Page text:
Arloc Sherman, senior researcher at the Center for Budget and Policy Priorities (CBPP), has shown that poverty would have been nearly twice as high — 29 percent — in 2011 without the safety net.

The only question we should be asking at this moment is a simple one: if our current anti-poverty tools are cutting the poverty rate nearly in half, what do we need to do to make new significant reductions?

The most obvious answer is to raise the minimum wage to $10.10 an hour as proposed by Senator Tom Harkin (D-IA) and Representative George Miller (D-CA) and endorsed by President Obama. (The bill would also raise the tipped minimum wage that is currently $2.15 an hour.) Historically, in the 1960s and ’70s, the minimum wage was sufficient to raise a family of three out of poverty. But today, a full-time worker earning the $7.25 federal minimum wage has an income of approximately $15,000, well below the poverty threshold of $19,530 for a family of three. We need to get back on track so that millions of Americans can lift their families out of poverty through their own hard work.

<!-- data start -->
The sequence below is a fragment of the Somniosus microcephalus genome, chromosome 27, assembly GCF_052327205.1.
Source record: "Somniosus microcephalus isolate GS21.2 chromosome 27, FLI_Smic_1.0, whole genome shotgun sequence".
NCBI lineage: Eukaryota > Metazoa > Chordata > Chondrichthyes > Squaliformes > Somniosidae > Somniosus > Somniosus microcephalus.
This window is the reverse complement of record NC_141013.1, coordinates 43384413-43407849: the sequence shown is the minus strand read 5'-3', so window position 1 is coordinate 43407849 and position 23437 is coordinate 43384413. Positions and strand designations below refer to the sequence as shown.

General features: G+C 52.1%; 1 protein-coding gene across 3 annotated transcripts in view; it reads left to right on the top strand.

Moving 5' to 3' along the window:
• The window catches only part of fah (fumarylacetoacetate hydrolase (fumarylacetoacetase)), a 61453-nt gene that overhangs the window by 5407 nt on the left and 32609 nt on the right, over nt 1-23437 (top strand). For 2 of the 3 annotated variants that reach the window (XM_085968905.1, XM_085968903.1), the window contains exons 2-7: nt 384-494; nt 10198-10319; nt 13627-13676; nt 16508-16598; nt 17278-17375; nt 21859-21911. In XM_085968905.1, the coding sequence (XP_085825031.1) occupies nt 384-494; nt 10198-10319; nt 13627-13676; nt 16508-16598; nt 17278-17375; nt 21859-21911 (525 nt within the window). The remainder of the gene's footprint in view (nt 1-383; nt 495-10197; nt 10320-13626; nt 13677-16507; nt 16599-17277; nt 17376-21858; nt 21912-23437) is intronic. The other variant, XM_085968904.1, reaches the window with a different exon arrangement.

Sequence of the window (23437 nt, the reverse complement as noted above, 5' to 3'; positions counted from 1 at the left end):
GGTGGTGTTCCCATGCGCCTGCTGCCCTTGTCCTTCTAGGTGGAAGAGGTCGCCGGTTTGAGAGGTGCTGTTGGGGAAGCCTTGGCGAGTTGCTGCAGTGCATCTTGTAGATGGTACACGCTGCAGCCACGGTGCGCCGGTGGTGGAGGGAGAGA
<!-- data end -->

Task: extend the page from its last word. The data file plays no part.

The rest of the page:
We should also make quality childcare affordable to every American — just as it is available to parents in virtually every other industrialized nation. Currently, too many parents are forced to choose between staying at home or going to work and placing their children in a tenuous child care situation. In 2010, poverty rates for families headed by a single mother dropped from 40.7 percent to 14 percent when the mother could secure full-time, year-round employment—and affordable childcare is key to that equation. But the average annual fee for full-time child care currently ranges from $3,900 to $15,000 and families in poverty spend an average of 40 percent of their income on childcare. The bipartisan Strong Start for America’s Children Act would significantly expand access to high-quality preschool as well as infant and toddler care, as would President Obama’s early learning proposal.